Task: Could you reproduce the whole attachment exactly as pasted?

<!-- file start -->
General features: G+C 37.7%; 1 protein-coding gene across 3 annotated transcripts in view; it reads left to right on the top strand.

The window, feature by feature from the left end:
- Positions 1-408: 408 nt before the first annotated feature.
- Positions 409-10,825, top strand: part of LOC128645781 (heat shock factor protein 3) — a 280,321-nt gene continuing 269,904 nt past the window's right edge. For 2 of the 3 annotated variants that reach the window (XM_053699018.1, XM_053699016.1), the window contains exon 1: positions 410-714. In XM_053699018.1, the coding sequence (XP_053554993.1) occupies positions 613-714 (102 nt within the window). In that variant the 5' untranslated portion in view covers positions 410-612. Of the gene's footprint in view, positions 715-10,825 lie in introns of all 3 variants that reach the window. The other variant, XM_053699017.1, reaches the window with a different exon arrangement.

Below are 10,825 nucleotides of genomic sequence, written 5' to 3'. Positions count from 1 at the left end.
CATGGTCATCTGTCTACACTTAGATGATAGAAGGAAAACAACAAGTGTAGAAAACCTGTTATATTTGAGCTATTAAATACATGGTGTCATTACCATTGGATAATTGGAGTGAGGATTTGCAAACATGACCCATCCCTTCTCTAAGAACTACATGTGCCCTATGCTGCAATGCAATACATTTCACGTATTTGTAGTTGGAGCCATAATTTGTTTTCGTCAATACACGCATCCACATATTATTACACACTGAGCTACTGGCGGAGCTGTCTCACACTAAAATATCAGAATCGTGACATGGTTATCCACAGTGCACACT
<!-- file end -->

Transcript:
General features: G+C 37.7%; 1 protein-coding gene across 3 annotated transcripts in view; it reads left to right on the top strand.

The window, feature by feature from the left end:
- Positions 1-408: 408 nt before the first annotated feature.
- Positions 409-10,825, top strand: part of LOC128645781 (heat shock factor protein 3) — a 280,321-nt gene continuing 269,904 nt past the window's right edge. For 2 of the 3 annotated variants that reach the window (XM_053699018.1, XM_053699016.1), the window contains exon 1: positions 410-714. In XM_053699018.1, the coding sequence (XP_053554993.1) occupies positions 613-714 (102 nt within the window). In that variant the 5' untranslated portion in view covers positions 410-612. Of the gene's footprint in view, positions 715-10,825 lie in introns of all 3 variants that reach the window. The other variant, XM_053699017.1, reaches the window with a different exon arrangement.

Below are 10,825 nucleotides of genomic sequence, written 5' to 3'. Positions count from 1 at the left end.
CATGGTCATCTGTCTACACTTAGATGATAGAAGGAAAACAACAAGTGTAGAAAACCTGTTATATTTGAGCTATTAAATACATGGTGTCATTACCATTGGATAATTGGAGTGAGGATTTGCAAACATGACCCATCCCTTCTCTAAGAACTACATGTGCCCTATGCTGCAATGCAATACATTTCACGTATTTGTAGTTGGAGCCATAATTTGTTTTCGTCAATACACGCATCCACATATTATTACACACTGAGCTACTGGCGGAGCTGTCTCACACTAAAATATCAGAATCGTGACATGGTTATCCACAGTGCACACT